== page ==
When DLL_PROCESS_DETACH tells you that the process is exiting, your best bet is just to return without doing anything
DllMain function receives a reason code of
DLL_PROCESS_DETACH, the increasingly-inaccurately-named
lpReserved parameter to is used to indicate whether the process is exiting.
And if the process is exiting, then you should just return without doing anything.
Don’t worry about freeing memory; it will all go away when the process address space is destroyed. Don’t worry about closing handles; handles are closed automatically when the process handle table is destroyed. Don’t try to call into other DLLs, because those other DLLs may already have received their
DLL_PROCESS_DETACH notifications, in which case they may behave erratically in the same way that a Delphi object behaves erratically if you try to use it after its destructor has run.
The building is being demolished. Don’t bother sweeping the floor and emptying the trash cans and erasing the whiteboards. And don’t line up at the exit to the building so everybody can move their in/out magnet to out. All you’re doing is making the demolition team wait for you to finish these pointless housecleaning tasks.
Okay, if you have internal file buffers, you can write them out to the file handle. That’s like remembering to take the last pieces of mail from the mailroom out to the mailbox. But don’t bother closing the handle or freeing the buffer, in the same way you shouldn’t bother updating the “mail last picked up on” sign or resetting the flags on all the mailboxes. And ideally, you would have flushed those buffers as part of your normal wind-down before calling
ExitProcess, in the same way mailing those last few letters should have been taken care of before you called in the demolition team.
I regularly use a program that doesn’t follow this rule. The program allocates a lot of memory during the course of its life, and when I exit the program, it just sits there for several minutes, sometimes spinning at 100% CPU, sometimes churning the hard drive (sometimes both). When I break in with the debugger to see what’s going on, I discover that the program isn’t doing anything productive. It’s just methodically freeing every last byte of memory it had allocated during its lifetime.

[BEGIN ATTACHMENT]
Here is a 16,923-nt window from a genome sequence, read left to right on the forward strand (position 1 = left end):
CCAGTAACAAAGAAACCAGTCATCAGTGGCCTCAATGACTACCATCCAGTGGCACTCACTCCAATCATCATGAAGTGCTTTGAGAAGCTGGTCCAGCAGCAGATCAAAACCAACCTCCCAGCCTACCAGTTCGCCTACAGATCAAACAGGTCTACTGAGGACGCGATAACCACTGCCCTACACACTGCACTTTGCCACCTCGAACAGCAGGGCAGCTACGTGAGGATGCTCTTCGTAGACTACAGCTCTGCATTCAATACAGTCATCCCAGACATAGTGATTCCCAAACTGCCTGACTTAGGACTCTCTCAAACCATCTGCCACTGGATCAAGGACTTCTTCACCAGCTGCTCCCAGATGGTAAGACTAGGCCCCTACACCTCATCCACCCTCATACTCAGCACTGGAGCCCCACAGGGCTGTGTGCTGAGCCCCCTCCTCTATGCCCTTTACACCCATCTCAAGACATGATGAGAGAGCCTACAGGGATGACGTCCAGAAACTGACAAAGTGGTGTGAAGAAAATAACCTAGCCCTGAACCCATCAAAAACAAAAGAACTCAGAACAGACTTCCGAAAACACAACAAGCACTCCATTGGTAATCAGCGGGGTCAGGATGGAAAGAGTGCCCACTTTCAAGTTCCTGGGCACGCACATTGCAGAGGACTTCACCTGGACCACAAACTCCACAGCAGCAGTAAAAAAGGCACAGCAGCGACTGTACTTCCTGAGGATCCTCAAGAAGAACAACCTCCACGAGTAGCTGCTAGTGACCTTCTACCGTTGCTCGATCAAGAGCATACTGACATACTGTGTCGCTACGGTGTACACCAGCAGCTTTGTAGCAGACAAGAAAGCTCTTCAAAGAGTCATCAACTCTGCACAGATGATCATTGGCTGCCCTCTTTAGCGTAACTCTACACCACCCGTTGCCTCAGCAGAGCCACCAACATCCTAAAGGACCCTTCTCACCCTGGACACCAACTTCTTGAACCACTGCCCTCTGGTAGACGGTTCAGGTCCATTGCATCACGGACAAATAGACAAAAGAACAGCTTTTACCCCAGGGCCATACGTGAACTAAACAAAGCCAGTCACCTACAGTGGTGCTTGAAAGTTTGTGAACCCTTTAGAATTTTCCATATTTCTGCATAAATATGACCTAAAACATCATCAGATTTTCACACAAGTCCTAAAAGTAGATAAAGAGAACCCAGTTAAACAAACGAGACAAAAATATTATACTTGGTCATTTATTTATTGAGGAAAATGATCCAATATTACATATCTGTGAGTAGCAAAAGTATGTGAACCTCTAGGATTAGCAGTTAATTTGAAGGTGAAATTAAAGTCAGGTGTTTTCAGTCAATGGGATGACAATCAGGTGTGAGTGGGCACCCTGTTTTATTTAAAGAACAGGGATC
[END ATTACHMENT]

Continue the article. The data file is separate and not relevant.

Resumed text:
If my computer wasn’t under a lot of memory pressure, then most of the memory the program had allocated during its lifetime hasn’t yet been paged out, so freeing every last drop of memory is a CPU-bound operation. On the other hand, if I had kicked off a build or done something else memory-intensive, then most of the memory the program had allocated during its lifetime has been paged out, which means that the program pages all that memory back in from the hard drive, just so it could call
free on it. Sounds kind of spiteful, actually. “Come here so I can tell you to go away.”
All this anal-rententive memory management is pointless. The process is exiting. All that memory will be freed when the address space is destroyed. Stop wasting time and just exit already.